Q: Our company is growing rapidly and so is our retirement plan. We are interested in hiring a plan advisor. When it comes to providing fiduciary support, what can we expect?
A: From a plan sponsor perspective, the act of hiring a fiduciary advisor is a fiduciary act, and one the sponsor should conduct thoughtfully. While fiduciary services vary by advisor firm, here are the types that plans commonly use:
An advisor acting as a 3(21) fiduciary provides investment guidance and recommendations to the plan sponsor, but the sponsor makes the ultimate decision as to whether to change the investment lineup. Because the sponsor has the final say, it also assumes the fiduciary responsibility for that decision (though it can document that the process included guidance from a professional advisor). An advisor who acts as an investment manager 3(38) fiduciary also provides guidance and recommendations but makes the final decision on investments. This typically costs more and reduces the plan sponsor’s involvement. Hiring a 3(38) advisor is a deeper level of fiduciary outsourcing and fiduciary risk management; they have the discretionary authority to make, vet and implement investment recommendations.
Q: As part of our upcoming annual review, we want to spend some time evaluating the effect that inflation is having on our employees’ retirement planning efforts. Do you have any information to help guide our efforts?
A: A recent GOBankingRates survey found that nearly three-quarters (73.5%) of respondents say inflation is affecting their retirement planning in some way. Thirty percent say that they are trying to put more money away in retirement accounts to cope with inflation. This was particularly common among younger respondents, with 41% of those ages 18-24 and 33% of those ages 25-34 saying they are now trying to save more for retirement.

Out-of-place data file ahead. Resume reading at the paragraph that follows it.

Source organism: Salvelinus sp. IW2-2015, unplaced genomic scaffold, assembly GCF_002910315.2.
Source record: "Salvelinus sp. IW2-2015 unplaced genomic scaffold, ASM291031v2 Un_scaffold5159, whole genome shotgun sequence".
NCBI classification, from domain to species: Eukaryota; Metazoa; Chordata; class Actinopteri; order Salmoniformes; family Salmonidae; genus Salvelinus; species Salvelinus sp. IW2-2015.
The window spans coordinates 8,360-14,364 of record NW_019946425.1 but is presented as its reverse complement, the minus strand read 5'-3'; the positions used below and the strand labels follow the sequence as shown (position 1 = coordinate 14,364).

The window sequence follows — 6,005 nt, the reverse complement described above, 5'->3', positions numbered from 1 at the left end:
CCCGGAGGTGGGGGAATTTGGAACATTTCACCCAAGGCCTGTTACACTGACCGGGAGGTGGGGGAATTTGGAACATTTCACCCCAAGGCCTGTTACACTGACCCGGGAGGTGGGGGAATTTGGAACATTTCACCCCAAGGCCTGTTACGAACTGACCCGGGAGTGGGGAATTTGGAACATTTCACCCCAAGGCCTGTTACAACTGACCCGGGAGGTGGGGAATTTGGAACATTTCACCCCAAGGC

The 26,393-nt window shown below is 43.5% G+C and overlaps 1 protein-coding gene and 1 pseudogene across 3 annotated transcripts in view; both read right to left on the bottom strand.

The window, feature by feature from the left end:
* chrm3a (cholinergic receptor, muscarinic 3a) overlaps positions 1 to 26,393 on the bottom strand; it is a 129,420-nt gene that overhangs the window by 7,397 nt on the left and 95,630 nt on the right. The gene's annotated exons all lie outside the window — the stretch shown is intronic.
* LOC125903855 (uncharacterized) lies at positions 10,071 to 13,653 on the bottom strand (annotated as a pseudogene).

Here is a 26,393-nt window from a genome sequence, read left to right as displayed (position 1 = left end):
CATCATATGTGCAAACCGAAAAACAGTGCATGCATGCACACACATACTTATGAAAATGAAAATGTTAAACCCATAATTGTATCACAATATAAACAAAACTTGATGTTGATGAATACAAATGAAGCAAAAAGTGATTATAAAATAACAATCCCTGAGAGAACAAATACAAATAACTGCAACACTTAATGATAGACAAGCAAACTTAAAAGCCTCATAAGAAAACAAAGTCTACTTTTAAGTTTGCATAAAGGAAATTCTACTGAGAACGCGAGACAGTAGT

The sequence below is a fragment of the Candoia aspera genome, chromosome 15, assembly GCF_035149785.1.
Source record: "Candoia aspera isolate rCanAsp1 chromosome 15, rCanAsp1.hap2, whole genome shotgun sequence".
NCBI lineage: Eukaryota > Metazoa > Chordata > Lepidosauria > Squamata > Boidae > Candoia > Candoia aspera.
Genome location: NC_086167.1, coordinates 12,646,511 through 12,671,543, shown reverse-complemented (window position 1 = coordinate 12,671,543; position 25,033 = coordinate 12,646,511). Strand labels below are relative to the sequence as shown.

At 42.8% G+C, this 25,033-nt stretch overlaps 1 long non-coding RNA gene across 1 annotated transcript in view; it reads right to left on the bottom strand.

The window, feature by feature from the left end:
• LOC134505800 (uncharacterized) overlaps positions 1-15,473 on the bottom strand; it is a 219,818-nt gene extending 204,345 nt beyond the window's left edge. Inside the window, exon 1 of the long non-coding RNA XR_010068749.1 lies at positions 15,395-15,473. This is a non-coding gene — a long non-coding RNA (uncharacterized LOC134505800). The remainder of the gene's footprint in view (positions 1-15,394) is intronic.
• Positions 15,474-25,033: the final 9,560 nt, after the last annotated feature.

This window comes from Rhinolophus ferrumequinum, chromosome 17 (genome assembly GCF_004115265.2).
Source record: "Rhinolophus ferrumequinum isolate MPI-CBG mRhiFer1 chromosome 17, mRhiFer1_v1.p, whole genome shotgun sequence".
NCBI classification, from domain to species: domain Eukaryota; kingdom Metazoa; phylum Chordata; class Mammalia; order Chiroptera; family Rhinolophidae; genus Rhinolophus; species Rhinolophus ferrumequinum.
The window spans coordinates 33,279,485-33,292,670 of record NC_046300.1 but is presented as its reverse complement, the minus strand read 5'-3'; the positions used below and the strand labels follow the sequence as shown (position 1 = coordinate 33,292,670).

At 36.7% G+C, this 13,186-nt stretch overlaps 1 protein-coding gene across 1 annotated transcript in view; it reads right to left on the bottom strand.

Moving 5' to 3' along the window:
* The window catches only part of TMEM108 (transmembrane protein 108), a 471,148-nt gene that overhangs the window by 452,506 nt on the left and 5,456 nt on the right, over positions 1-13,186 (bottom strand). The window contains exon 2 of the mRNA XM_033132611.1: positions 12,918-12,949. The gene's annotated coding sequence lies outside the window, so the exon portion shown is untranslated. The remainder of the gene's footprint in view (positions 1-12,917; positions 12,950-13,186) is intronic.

To review more ways people are coping with inflation through their retirement planning, check out the survey at: https://tinyurl.com/5n6khuz8.
Q: As part of our efforts to attract and retain employees, our plan committee is working with our plan advisor to enhance our retirement plan. We are thinking of adding some lifetime income solutions. Our chief financial officer is big on data — do you have any research to help us justify the effort?
A: Workers are anxious about the effects of a potential recession on their retirement planning, which may be driving greater interest in retirement income options. The 2022 Protected Retirement Income and Planning Report says only 48% of workers believe their retirement savings and other sources of income will last throughout their lifetime, down from 55% in 2021. In addition, 70% said they will be able to fund basic needs in retirement, whereas only 23% hope to be able to fund the basics. When workers were asked if they would be able to fund “wants” in retirement, 35% said they will be able fund them, whereas 49% hope to and 11% said “no chance.”
To help further your case for adding lifetime income solutions, you can view the report at: https://tinyurl.com/ya89uyvc.
For plan sponsor use only, not for use with participants or the general public. This information is not intended as authoritative guidance or tax or legal advice. You should consult with your attorney or tax advisor for guidance on your specific situation.
Kmotion, Inc., 412 Beavercreek Road, Suite 611, Oregon City, OR 97045; www.kmotion.com
©2022 Kmotion, Inc. This newsletter is a publication of Kmotion, Inc., whose role is solely that of publisher. The articles and opinions in this publication are for general information only and are not intended to provide tax or legal advice or recommendations for any particular situation or type of retirement plan. Nothing in this publication should be construed as legal or tax guidance; nor as the sole authority on any regulation, law or ruling as it applies to a specific plan or situation. Plan sponsors should consult the plan’s legal counsel or tax advisor for advice regarding plan-specific issues.